The Haig was a jazz club located at 638 South Kenmore Avenue in Hollywood. Along with the Tiffany Club it was one of Los Angeles's premier jazz venues in the 1950s and strongly associated with West Coast jazz.
Author James Lincoln Collier describes the club as "the best-known Los Angeles jazz club of the day". Located across from the Ambassador Hotel, which housed the famous supper club,The Cocoanut Grove. The Haig club was originally a bungalow home, which was then converted by owner John Bennett into a club. It has been described as looking more like a doll house than a club. In early 1952 Gerry Mulligan walked into the club and found Erroll Garner, Bobby Short and others jamming without amplification. He joined in on an informal Monday night jam. He would later take over the jam night. Mulligan would audition and work with artists such as Chet Baker, Chico Hamilton and Bob Whitlock and many others.
In its time, Erroll Garner, Shorty Rogers, Red Norvo, Laurindo Almeida, Ornette Coleman and Bud Shank all played the club. Gerry Mulligan's first California band was formed at The Haig and maintained an eleven-month engagement there beginning in the spring of 1952. This edition of the Gerry Mulligan quartet would help to bring trumpeter Chet Baker to prominence. In its short life the pianoless quartet released several records for Richard Bock's Pacific label.[a]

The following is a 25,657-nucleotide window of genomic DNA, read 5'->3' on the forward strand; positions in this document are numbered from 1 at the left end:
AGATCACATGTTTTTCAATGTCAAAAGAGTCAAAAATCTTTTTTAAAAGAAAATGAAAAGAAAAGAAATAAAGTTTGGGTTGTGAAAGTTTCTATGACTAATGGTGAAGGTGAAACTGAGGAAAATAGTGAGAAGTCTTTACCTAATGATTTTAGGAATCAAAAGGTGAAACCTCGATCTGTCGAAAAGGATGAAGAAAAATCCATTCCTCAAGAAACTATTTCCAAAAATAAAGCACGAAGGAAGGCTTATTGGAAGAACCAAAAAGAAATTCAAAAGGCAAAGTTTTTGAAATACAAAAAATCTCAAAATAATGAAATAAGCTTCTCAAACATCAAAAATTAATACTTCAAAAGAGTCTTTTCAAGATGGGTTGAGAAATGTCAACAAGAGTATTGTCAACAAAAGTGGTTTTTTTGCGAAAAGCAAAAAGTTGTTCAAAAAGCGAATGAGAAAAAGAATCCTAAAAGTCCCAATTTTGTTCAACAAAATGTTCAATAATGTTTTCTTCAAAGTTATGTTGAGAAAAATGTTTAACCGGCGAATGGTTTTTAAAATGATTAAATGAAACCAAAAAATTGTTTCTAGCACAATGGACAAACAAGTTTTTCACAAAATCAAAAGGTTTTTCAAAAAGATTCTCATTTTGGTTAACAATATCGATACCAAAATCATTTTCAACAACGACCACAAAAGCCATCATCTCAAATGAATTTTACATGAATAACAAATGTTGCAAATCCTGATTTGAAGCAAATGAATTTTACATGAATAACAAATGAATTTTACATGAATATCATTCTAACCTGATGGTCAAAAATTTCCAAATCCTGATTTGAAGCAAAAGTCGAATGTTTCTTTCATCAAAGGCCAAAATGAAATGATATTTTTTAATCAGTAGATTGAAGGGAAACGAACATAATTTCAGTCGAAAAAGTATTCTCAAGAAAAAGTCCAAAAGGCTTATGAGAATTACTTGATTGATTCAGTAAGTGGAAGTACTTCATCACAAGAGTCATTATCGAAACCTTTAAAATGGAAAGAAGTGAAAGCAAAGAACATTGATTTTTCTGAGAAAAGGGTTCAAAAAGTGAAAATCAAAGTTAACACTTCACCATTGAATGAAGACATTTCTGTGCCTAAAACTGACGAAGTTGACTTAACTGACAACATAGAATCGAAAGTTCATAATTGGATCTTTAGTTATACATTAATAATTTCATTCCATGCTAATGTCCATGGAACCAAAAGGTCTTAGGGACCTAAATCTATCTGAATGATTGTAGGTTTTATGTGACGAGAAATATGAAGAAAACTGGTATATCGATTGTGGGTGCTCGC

- Harry Edison - Sweets at the Haig (Pacific 4)
- Gerry Mulligan - Gerry Mulligan Quartet with Lee Konitz (Pacific 2)
- Gerry Mulligan - Lee Konitz and the Gerry Mulligan Quartet (Pacific 10)
- Chet Baker and Stan Getz - West Coast Live (Pacific Jazz, 1953 )
- At the time, Bock was the press manager for The Haig; he hired Mulligan and his quartet. The musicians made enough of an impression on Bock to prompt him to borrow money to record the group. The recordings were the start of Bock's record company and also of Gerry Mulligan's rise to prominence.
- Collier, James Lincoln (1995). Jazz: The American Theme Song. Oxford University Press. ISBN 978-0-1953-5722-6.
- Gavin, James (2011). Deep in a Dream: The Long Night of Chet Baker. Chicago Review Press. ISBN 978-1-5697-6903-4.
- Gioia, Ted (1998). West Coast Jazz: Modern Jazz in California 1945-1960. University of California Press. ISBN 978-0-5202-1729-4.
- Goldberg, Joe (1965). Jazz Masters of the Fifties. Da Capo Press. ISBN 978-0-3068-0197-6.
- Starr, Kevin (1991). Material Dreams: Southern California Through the 1920s. Oxford University Press. ISBN 978-0-1950-7260-0.
Length 496 pages
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